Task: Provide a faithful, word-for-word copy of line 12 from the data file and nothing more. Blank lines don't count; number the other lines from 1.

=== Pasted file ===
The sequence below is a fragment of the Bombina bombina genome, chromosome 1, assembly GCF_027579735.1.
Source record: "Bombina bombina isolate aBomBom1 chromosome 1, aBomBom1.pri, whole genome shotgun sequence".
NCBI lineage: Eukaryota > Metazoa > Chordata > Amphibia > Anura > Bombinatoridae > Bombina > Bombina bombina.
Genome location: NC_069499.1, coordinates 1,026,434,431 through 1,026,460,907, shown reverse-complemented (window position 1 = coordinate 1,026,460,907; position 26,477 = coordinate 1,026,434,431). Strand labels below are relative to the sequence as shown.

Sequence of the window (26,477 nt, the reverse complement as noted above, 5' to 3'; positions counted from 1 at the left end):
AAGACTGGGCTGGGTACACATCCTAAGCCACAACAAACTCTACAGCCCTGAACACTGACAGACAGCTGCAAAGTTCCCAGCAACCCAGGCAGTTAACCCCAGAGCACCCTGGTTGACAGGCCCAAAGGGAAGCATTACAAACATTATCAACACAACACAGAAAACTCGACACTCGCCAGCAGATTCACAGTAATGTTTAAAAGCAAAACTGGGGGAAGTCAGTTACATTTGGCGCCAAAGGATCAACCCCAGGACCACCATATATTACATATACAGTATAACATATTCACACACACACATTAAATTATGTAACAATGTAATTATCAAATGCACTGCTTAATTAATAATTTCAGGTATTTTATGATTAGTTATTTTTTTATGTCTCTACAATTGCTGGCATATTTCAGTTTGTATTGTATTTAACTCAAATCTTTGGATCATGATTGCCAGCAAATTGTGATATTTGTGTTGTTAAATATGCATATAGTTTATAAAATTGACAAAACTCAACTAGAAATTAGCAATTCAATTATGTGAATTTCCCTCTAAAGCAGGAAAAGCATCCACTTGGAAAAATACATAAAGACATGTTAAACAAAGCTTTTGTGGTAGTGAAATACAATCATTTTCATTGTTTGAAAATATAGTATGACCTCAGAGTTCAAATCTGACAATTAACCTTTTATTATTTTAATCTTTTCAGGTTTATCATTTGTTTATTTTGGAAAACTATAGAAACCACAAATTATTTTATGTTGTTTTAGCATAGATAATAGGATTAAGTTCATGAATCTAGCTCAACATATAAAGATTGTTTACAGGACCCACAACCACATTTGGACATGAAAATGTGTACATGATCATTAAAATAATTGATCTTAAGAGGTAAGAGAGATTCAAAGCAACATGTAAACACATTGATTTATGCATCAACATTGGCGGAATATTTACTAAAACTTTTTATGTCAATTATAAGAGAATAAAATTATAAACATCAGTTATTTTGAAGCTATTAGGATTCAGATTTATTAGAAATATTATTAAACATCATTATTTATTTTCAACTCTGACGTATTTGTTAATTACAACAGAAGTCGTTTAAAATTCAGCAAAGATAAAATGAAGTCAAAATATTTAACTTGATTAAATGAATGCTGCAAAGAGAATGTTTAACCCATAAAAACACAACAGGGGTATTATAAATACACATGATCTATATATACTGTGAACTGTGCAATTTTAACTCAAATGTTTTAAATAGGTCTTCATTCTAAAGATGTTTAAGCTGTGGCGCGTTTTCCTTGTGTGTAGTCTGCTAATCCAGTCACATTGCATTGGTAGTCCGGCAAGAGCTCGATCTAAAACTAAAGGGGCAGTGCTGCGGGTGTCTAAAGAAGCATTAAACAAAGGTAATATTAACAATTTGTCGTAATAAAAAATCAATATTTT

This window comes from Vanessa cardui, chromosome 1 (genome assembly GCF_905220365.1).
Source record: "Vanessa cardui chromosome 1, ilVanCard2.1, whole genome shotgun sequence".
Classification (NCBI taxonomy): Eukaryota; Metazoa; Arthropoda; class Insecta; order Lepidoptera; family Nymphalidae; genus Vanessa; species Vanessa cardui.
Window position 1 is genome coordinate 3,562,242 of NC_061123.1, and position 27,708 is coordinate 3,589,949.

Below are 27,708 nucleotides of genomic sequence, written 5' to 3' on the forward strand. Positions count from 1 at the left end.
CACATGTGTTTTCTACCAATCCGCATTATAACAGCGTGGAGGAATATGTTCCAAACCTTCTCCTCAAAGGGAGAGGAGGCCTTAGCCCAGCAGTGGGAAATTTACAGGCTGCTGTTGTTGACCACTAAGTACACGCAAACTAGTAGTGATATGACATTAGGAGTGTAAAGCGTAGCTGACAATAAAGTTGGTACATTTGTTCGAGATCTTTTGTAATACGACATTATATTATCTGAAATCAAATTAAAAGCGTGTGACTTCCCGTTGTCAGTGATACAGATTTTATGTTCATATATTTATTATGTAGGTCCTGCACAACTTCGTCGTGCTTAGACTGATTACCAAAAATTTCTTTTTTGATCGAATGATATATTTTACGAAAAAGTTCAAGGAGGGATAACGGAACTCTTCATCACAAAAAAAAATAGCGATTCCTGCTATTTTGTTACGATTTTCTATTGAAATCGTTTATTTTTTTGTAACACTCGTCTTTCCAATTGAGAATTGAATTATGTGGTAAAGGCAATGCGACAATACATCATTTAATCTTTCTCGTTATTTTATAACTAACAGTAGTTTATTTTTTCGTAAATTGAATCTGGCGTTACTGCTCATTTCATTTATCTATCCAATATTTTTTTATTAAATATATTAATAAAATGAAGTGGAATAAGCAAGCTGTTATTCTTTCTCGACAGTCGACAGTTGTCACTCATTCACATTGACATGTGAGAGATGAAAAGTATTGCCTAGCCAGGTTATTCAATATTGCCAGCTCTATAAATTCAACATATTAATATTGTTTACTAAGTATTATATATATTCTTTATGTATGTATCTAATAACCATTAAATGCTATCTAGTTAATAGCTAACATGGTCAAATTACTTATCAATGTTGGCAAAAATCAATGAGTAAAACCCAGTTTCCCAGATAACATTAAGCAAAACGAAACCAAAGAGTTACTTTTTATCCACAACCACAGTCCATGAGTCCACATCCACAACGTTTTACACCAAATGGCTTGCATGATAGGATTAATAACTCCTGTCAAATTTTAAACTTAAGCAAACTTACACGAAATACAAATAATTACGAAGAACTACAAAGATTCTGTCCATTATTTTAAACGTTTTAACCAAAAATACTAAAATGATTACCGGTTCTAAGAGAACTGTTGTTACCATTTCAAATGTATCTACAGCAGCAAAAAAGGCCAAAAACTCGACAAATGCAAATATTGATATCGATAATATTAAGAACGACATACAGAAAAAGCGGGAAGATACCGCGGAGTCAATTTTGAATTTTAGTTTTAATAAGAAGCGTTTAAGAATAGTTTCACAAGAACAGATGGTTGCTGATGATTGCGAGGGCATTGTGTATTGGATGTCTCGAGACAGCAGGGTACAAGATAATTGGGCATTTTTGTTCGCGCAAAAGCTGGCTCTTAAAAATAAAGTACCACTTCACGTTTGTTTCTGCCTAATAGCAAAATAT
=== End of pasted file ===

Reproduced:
CACATGTGTTTTCTACCAATCCGCATTATAACAGCGTGGAGGAATATGTTCCAAACCTTCTCCTCAAAGGGAGAGGAGGCCTTAGCCCAGCAGTGGGAAATTTACAGGCTGCTGTTGTTGACCACTAAGTACACGCAAACTAGTAGTGATATGACATTAGGAGTGTAAAGCGTAGCTGACAATAAAGTTGGTACATTTGTTCGAGATCTTTTGTAATACGACATTATATTATCTGAAATCAAATTAAAAGCGTGTGACTTCCCGTTGTCAGTGATACAGATTTTATGTTCATATATTTATTATGTAGGTCCTGCACAACTTCGTCGTGCTTAGACTGATTACCAAAAATTTCTTTTTTGATCGAATGATATATTTTACGAAAAAGTTCAAGGAGGGATAACGGAACTCTTCATCACAAAAAAAAATAGCGATTCCTGCTATTTTGTTACGATTTTCTATTGAAATCGTTTATTTTTTTGTAACACTCGTCTTTCCAATTGAGAATTGAATTATGTGGTAAAGGCAATGCGACAATACATCATTTAATCTTTCTCGTTATTTTATAACTAACAGTAGTTTATTTTTTCGTAAATTGAATCTGGCGTTACTGCTCATTTCATTTATCTATCCAATATTTTTTTATTAAATATATTAATAAAATGAAGTGGAATAAGCAAGCTGTTATTCTTTCTCGACAGTCGACAGTTGTCACTCATTCACATTGACATGTGAGAGATGAAAAGTATTGCCTAGCCAGGTTATTCAATATTGCCAGCTCTATAAATTCAACATATTAATATTGTTTACTAAGTATTATATATATTCTTTATGTATGTATCTAATAACCATTAAATGCTATCTAGTTAATAGCTAACATGGTCAAATTACTTATCAATGTTGGCAAAAATCAATGAGTAAAACCCAGTTTCCCAGATAACATTAAGCAAAACGAAACCAAAGAGTTACTTTTTATCCACAACCACAGTCCATGAGTCCACATCCACAACGTTTTACACCAAATGGCTTGCATGATAGGATTAATAACTCCTGTCAAATTTTAAACTTAAGCAAACTTACACGAAATACAAATAATTACGAAGAACTACAAAGATTCTGTCCATTATTTTAAACGTTTTAACCAAAAATACTAAAATGATTACCGGTTCTAAGAGAACTGTTGTTACCATTTCAAATGTATCTACAGCAGCAAAAAAGGCCAAAAACTCGACAAATGCAAATATTGATATCGATAATATTAAGAACGACATACAGAAAAAGCGGGAAGATACCGCGGAGTCAATTTTGAATTTTAGTTTTAATAAGAAGCGTTTAAGAATAGTTTCACAAGAACAGATGGTTGCTGATGATTGCGAGGGCATTGTGTATTGGATGTCTCGAGACAGCAGGGTACAAGATAATTGGGCATTTTTGTTCGCGCAAAAGCTGGCTCTTAAAAATAAAGTACCACTTCACGTTTGTTTCTGCCTAATAGCAAAATAT